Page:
In a recent survey sent out to approximately 120 students and faculty, the vast majority of the 80 responses were for a student representative. The Wauwatosa School District Superintendent, Dr. Phil Ertl, thinks “it [student representatives to the school board] is a good idea as long as there is support of the School Board and the role is clearly defined.”

Rick Sear, a former student at West, explains, “In recent years, it has become clear that the school board makes a lot of decisions without input first from students and staff. It’s all well and good to listen to feedback after the fact, but it would be better to also alter plans befor they are implemented by listening to the opinions of those who will be most affected by them.”

An example of a decision made by the board without input from students is the Grading for Learning grading system. The system was brand new to everyone just under three years ago. Now and then, there are difficulties and loopholes with the system. Had the school board asked for input from the students, via a student representative, this grading system might not be in place.

Sometimes, even with the importance of student input, “board membership would not be appropriate,” said Brian Hoffman, a Tosa West Counselor. “The school board needs to handle extremely personal and confidential issues involving students and staff.” According to the school district policy, student representatives are encouraged to be present for all topics except, “sessions and items concerning specific personnel matters, employee performance, student discipline hearings, negotiations and grievances, tax levy, consideration of the sale or transfer of property and/or any other matter permitted to be discussed by the School Board in closed executive session under the Public Open Meeting Law.”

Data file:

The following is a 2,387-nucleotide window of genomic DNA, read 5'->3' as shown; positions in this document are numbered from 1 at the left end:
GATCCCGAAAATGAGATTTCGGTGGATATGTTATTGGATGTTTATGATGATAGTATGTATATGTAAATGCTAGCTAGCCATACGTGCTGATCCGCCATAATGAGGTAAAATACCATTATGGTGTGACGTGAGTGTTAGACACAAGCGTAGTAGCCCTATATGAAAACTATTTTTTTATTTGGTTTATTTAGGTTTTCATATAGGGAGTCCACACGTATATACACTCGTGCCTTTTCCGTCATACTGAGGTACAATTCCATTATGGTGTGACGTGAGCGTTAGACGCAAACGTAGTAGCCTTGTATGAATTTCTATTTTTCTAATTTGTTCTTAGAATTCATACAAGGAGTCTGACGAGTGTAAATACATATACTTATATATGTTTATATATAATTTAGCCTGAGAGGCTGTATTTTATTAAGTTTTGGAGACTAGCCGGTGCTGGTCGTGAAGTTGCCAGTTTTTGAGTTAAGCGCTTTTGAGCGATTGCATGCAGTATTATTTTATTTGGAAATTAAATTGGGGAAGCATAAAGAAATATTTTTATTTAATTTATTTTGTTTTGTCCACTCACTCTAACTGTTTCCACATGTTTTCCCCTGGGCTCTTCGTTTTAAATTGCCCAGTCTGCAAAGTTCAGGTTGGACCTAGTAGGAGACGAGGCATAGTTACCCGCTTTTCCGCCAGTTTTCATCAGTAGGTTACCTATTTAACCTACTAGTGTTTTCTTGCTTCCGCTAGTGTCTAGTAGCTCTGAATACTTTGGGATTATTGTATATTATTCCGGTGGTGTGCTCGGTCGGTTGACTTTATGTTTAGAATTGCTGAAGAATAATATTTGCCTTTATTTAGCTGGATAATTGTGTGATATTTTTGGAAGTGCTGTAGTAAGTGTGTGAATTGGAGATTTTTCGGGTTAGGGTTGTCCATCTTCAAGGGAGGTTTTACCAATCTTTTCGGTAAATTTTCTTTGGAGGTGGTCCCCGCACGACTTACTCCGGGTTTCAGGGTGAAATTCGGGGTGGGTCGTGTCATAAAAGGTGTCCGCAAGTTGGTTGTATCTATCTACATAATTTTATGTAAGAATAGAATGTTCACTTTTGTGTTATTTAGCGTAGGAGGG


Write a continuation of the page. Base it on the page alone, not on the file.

“Overall, I noticed a significant amount of more clarity on district policy amongst the student body compared to my experience in Wauwatosa,” says Michael Green, whose school district in Maryland had students on their school board. This proves that having students sit in on these discussions and voicing opinions on behalf of the student body really will improve the district.

The Wauwatosa School Board has voted unanimously in favor of student representatives and four students are now representatives. Sam Baierl and Nailah Boyd are from Wauwatosa West High School. Emma Gifford and Layne Donovan are from Wauwatosa East.

Emma Gifford said, “I wanted to serve as a student representative to the school board because I wanted to become more involved with local politics. I also have many ideas for changes in the schools that I hope to recommend to the board, but I also want to hear from all of the students to help make school better for them.”